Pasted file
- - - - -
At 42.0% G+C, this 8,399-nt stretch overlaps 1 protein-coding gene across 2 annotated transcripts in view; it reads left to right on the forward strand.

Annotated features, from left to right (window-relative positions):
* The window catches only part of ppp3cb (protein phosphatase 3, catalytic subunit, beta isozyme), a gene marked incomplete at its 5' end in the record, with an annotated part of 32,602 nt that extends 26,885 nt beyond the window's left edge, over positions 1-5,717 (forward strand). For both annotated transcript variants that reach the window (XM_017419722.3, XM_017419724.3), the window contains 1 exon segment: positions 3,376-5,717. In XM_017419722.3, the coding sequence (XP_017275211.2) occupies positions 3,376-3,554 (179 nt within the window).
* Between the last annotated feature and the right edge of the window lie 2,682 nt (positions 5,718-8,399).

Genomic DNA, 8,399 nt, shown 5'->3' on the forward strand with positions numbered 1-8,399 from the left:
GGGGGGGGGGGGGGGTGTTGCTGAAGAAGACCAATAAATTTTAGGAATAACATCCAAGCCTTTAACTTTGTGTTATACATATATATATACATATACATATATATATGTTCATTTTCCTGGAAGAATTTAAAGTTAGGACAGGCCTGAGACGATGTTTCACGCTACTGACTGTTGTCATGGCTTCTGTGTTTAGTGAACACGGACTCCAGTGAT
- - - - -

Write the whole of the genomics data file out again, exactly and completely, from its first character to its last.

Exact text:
At 42.0% G+C, this 8,399-nt stretch overlaps 1 protein-coding gene across 2 annotated transcripts in view; it reads left to right on the forward strand.

Annotated features, from left to right (window-relative positions):
* The window catches only part of ppp3cb (protein phosphatase 3, catalytic subunit, beta isozyme), a gene marked incomplete at its 5' end in the record, with an annotated part of 32,602 nt that extends 26,885 nt beyond the window's left edge, over positions 1-5,717 (forward strand). For both annotated transcript variants that reach the window (XM_017419722.3, XM_017419724.3), the window contains 1 exon segment: positions 3,376-5,717. In XM_017419722.3, the coding sequence (XP_017275211.2) occupies positions 3,376-3,554 (179 nt within the window).
* Between the last annotated feature and the right edge of the window lie 2,682 nt (positions 5,718-8,399).

Genomic DNA, 8,399 nt, shown 5'->3' on the forward strand with positions numbered 1-8,399 from the left:
GGGGGGGGGGGGGGGTGTTGCTGAAGAAGACCAATAAATTTTAGGAATAACATCCAAGCCTTTAACTTTGTGTTATACATATATATATACATATACATATATATATGTTCATTTTCCTGGAAGAATTTAAAGTTAGGACAGGCCTGAGACGATGTTTCACGCTACTGACTGTTGTCATGGCTTCTGTGTTTAGTGAACACGGACTCCAGTGAT